Answering this question is very difficult because it depends on each patient’s situation.
Some people are naturally born with smaller airways. This body “architecture” is determined by genetics and cannot be changed. In these patients, it can be assumed that the use of a CPAP should be done all throughout their life, unless surgery is possible.
At the back of the throat, there is an area called the Waldeyer ring. This region is composed of the palatine tonsils, lingual tonsils and adenoids. These organs function is to fight against infections. For various reasons, some patients’ tonsils are larger than normal (hypertrophic) and obstruct the airways. Their surgical removal can help reduce the severity of sleep apnea, but in most cases, it is not a very effective treatment.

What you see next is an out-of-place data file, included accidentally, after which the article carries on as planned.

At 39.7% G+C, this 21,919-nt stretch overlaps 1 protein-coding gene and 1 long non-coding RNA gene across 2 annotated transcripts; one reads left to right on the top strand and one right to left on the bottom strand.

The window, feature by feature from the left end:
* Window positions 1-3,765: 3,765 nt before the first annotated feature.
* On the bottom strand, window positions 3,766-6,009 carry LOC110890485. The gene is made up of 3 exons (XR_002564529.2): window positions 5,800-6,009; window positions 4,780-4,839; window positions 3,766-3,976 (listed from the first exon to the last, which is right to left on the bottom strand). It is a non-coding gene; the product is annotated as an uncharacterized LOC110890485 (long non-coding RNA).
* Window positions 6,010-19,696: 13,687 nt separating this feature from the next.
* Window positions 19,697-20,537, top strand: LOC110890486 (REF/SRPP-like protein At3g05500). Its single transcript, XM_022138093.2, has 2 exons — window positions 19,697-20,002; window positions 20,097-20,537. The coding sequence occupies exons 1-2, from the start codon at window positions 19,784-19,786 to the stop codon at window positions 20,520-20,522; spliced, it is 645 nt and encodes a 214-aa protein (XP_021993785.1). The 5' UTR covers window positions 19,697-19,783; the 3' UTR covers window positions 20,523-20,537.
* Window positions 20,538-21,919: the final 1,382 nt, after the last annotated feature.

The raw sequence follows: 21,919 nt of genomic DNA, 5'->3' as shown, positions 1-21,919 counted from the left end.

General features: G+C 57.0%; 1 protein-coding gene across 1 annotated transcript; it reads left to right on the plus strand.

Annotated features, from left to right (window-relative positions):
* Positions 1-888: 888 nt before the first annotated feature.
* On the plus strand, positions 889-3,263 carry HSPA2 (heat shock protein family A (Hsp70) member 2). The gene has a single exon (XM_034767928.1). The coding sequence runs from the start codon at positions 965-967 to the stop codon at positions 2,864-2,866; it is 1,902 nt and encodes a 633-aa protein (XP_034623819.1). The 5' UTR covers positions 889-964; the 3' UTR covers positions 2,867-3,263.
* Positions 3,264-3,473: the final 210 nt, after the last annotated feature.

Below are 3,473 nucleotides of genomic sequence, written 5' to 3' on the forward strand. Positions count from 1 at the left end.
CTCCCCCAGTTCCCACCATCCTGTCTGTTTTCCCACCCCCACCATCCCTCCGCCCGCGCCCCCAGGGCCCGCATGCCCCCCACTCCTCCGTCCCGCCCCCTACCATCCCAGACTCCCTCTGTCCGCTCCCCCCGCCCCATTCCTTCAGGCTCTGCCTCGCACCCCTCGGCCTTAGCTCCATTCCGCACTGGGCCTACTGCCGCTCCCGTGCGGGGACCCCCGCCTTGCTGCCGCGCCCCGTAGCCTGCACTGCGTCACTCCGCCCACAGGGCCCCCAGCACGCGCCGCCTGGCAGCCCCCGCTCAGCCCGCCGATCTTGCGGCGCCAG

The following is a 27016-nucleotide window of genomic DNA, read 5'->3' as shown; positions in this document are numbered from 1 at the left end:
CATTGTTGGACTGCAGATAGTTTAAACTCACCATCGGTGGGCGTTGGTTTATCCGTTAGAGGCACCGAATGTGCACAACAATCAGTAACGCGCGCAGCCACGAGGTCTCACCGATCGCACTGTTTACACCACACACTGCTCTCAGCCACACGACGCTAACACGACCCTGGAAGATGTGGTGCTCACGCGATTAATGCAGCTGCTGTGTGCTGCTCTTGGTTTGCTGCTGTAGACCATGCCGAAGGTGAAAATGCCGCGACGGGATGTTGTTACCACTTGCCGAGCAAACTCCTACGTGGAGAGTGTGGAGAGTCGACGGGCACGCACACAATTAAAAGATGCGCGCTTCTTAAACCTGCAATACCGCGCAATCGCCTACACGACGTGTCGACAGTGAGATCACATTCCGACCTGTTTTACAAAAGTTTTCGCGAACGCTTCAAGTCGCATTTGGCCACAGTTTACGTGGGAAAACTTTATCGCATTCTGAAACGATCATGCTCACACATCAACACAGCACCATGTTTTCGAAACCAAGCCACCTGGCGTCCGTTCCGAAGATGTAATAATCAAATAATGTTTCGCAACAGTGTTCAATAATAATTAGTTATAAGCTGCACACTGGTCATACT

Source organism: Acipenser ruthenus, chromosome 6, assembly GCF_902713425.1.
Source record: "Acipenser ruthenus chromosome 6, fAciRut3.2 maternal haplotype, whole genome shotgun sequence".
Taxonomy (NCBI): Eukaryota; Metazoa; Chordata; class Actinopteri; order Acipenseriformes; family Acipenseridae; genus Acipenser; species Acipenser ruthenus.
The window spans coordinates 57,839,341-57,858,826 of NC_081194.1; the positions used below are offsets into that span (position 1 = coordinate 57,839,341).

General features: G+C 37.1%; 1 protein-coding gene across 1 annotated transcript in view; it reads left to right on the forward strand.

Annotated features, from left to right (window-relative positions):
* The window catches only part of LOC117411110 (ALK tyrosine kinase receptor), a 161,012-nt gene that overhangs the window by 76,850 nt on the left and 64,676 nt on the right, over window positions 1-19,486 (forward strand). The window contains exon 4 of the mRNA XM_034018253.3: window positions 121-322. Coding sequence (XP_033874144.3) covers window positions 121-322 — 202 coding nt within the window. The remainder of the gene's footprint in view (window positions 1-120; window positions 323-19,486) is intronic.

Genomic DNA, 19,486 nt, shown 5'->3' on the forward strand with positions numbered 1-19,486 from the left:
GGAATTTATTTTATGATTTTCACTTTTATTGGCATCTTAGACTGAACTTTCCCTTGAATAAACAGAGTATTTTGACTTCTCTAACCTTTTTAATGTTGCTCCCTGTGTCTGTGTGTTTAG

Obese patients represent the majority of CPAP users. Excess fat in the neck narrows the airway, causing sleep apnea. Significant weight loss could allow some patients to get rid of their CPAP. If you lose enough weight, a new sleep study could confirm that your apnea is gone and that you do not need CPAP anymore.
Patient adherence to CPAP is sometimes lacking. Some people cannot bear the idea of having a CPAP their whole life. In these cases, they should discuss alternative treatments for sleep apnea with a sleep professional. Today there is a variety of surgical and non-surgical alternatives to CPAP.